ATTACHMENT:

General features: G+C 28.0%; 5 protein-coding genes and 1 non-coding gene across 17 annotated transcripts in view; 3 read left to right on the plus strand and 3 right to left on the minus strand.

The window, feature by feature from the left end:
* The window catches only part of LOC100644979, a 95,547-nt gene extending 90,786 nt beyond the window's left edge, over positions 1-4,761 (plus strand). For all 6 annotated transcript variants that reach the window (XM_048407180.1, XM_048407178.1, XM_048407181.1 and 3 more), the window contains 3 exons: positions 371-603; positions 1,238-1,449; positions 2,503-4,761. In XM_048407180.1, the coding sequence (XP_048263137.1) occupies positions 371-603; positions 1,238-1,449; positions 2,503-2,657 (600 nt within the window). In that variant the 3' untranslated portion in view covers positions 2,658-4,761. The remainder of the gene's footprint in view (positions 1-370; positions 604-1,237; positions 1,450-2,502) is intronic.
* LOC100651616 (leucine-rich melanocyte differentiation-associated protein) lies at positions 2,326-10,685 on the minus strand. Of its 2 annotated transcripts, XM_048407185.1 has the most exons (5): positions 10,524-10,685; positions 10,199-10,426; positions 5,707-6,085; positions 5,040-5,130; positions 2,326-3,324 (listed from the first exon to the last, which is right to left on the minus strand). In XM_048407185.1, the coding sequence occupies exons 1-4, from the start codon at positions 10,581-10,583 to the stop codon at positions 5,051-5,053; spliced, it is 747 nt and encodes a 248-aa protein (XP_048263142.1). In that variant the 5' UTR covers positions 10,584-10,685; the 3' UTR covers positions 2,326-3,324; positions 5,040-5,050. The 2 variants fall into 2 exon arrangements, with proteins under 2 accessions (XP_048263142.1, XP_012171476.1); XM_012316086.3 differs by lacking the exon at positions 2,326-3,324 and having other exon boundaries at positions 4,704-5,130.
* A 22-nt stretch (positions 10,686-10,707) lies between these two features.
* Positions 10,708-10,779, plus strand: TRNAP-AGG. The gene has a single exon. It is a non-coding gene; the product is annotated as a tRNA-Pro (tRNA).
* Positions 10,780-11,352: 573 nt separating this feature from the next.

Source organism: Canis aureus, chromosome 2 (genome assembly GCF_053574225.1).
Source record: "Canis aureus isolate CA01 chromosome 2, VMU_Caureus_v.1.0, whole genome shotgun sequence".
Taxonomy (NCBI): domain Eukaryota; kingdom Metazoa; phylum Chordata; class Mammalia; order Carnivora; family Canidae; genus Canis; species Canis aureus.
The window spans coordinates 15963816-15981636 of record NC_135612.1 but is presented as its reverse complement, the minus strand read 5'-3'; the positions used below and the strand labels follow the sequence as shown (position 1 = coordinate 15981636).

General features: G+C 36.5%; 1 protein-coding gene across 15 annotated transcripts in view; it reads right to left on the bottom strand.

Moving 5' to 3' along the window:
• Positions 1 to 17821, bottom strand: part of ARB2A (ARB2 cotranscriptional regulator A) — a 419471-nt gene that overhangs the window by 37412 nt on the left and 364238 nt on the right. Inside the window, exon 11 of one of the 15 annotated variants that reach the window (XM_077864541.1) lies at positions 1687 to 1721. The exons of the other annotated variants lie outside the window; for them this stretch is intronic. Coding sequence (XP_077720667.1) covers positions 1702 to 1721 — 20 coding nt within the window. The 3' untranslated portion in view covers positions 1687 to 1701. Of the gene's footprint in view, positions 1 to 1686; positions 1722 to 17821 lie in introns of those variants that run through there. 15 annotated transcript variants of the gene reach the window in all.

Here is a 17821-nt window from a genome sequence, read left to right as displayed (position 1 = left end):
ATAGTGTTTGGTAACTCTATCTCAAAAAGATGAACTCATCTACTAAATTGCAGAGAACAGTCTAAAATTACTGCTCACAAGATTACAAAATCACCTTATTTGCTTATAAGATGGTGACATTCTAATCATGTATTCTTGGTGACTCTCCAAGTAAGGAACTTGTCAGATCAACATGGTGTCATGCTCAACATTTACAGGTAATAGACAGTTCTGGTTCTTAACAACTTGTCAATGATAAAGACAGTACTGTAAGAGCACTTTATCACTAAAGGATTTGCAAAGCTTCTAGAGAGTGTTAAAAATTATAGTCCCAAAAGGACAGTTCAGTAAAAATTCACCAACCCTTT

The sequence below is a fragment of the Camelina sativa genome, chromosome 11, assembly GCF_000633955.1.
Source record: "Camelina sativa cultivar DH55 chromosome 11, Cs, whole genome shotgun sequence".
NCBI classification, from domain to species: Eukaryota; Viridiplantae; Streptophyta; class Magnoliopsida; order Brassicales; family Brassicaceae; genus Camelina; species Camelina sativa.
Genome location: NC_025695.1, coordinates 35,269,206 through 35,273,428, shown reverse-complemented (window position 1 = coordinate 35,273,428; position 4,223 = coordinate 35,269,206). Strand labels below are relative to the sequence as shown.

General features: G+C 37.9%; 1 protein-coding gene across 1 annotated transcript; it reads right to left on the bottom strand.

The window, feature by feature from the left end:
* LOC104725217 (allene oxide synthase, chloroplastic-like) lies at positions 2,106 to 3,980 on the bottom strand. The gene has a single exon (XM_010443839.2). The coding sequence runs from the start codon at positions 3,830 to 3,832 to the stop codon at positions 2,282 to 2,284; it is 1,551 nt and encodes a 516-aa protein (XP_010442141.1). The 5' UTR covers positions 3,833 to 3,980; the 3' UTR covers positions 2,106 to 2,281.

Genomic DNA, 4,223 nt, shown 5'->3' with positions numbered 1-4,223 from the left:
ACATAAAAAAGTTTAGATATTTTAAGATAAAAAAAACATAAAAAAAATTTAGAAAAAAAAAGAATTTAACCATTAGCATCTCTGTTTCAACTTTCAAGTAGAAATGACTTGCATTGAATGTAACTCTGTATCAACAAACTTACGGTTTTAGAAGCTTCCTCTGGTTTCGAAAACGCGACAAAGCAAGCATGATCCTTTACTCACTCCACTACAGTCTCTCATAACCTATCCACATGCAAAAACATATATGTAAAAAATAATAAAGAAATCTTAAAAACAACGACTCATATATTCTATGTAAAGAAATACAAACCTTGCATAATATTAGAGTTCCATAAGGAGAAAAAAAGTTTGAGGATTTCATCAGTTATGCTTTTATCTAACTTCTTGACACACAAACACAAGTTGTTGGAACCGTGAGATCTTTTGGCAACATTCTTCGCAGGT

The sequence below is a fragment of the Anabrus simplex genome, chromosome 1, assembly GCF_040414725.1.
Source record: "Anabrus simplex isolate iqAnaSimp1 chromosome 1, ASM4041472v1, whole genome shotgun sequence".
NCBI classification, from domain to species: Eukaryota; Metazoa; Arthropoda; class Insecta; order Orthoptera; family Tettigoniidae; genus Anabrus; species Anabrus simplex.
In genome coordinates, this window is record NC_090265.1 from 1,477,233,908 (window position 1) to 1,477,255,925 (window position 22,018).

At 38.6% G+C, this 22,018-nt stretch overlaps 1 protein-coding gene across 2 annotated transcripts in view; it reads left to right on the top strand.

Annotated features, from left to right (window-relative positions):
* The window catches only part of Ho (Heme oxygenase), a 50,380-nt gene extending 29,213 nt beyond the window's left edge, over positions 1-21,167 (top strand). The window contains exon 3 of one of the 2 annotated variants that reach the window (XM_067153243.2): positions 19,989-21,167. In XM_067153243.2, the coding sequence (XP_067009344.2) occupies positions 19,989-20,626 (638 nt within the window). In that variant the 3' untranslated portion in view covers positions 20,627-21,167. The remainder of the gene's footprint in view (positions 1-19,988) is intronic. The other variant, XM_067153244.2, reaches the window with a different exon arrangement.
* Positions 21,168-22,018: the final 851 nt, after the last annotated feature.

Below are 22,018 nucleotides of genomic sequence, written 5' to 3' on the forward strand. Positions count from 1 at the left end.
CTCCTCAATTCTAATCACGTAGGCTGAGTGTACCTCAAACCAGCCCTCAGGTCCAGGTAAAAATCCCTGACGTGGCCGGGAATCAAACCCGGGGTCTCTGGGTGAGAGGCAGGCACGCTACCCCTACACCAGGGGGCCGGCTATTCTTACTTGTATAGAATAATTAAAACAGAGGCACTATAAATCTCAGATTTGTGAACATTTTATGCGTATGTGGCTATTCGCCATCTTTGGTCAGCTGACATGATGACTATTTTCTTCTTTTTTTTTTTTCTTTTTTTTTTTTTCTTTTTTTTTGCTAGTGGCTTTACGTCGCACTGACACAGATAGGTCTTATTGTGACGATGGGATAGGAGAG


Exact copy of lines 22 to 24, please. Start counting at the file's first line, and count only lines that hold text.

The window, feature by feature from the left end:
* LOC104725217 (allene oxide synthase, chloroplastic-like) lies at positions 2,106 to 3,980 on the bottom strand. The gene has a single exon (XM_010443839.2). The coding sequence runs from the start codon at positions 3,830 to 3,832 to the stop codon at positions 2,282 to 2,284; it is 1,551 nt and encodes a 516-aa protein (XP_010442141.1). The 5' UTR covers positions 3,833 to 3,980; the 3' UTR covers positions 2,106 to 2,281.

Genomic DNA, 4,223 nt, shown 5'->3' with positions numbered 1-4,223 from the left: